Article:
This has been a time of transitions. New baby new home new job. New possibilities for life.
New take on how to support life.
After eight years with the Chicago Family Health Center and teaching students at University of Chicago, my first roles as a physician out of residency, I took on a new challenge with the new year. A few new challenges.
First there is the mothering challenge, of joy with conception and delivery and relief when the newborn learned to latch, and my body successfully grew and sustained life. To be a mother is to be one who feeds, I have learned. And one who loves, and celebrates every in and out of the growth and development of this little life grunting in his sleep next to me.
Then there is the doctoring challenge, with gratitude for the teamwork that makes good care possible. I miss my old patients and the incredible team that cared for them at CFHC. I cherish the new team we are building at the Harken Health South Loop Center, and the lessons we are learning on how to transform healthcare, one relationship at a time. The team rocks. Imperfect but perfectible, we are establishing new systems to care for patients to motivate for the behavior changes that bring health. Setting up systems of caring for health.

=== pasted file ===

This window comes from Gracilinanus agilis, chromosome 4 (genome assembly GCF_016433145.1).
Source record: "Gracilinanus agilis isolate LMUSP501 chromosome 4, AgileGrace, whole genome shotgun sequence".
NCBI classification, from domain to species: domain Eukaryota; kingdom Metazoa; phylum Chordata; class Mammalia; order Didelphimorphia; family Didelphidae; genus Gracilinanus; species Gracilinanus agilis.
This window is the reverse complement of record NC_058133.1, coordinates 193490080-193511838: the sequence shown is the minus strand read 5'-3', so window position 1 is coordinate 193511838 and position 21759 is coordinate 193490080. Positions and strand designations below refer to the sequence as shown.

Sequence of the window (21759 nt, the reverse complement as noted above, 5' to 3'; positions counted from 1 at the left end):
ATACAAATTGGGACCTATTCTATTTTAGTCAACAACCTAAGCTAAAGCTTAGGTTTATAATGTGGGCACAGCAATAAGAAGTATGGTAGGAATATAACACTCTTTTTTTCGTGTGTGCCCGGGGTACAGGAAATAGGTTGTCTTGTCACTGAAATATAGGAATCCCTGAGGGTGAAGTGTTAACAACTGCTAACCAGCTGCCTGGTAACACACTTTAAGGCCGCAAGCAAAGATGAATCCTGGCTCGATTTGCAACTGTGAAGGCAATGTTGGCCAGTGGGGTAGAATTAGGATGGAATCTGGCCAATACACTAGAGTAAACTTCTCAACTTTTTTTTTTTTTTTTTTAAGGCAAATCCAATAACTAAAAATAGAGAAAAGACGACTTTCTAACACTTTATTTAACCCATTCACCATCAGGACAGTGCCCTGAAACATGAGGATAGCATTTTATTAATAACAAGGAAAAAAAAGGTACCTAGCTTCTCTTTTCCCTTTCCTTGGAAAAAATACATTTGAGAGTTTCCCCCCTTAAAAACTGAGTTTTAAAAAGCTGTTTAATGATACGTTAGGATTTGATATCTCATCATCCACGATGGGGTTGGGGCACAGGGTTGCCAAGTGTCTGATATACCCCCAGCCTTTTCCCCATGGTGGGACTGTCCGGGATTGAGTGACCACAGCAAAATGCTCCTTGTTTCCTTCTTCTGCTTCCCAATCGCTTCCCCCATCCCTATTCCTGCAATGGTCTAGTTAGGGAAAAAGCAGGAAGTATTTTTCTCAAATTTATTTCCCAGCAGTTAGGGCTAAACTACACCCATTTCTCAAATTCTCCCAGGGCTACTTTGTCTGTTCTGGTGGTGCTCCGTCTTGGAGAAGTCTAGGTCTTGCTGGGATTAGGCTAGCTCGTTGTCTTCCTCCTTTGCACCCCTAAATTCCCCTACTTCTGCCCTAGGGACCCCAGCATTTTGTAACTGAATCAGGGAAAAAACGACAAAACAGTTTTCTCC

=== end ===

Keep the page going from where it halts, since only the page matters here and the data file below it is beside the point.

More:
System. Care. Health. Turning the healthcare system on its head!
At work, we have been defining the Harken Health model, brand new, a new partnership of clinical care and insurance, a bold rethinking of what insurance is and who it serves. We’re trying to make the Affordable Care Act work, in reality, for the people who buy insurance on the exchange, and for the insurance companies who sell it, and for the clinical teams that provide care.
At the community health center, we were so close to realizing the dream of the ACA. We just had too many patients for the number of providers (and appointments) we had, and it was breaking the system by breaking the doctors, burning out care teams too fast.
At the Harken Health Center, we still face many of the same challenges, but now we have a commitment to caring for ourselves while we care for others. If health care in America is an airplane flying over the Atlantic, oxygen masks have dropped, and here at Harken there is a pilot’s voice saying “we’ve got this. everything will be okay. pull together” reminding us to place the oxygen masks on ourselves before we try to place them on our patients.
We’ve got this.
The baby’s got this–a good night’s sleep, well on its way. A full belly, a diaper that was clean when he went down, a warm bed, a momma who loves him.
You’ve got this–whatever goal you’ve set yourself, whatever behavior or system you’re committed to change, you got this.
I’ve got this. Mamahood, doctorhood. Work and home. New life in the new year.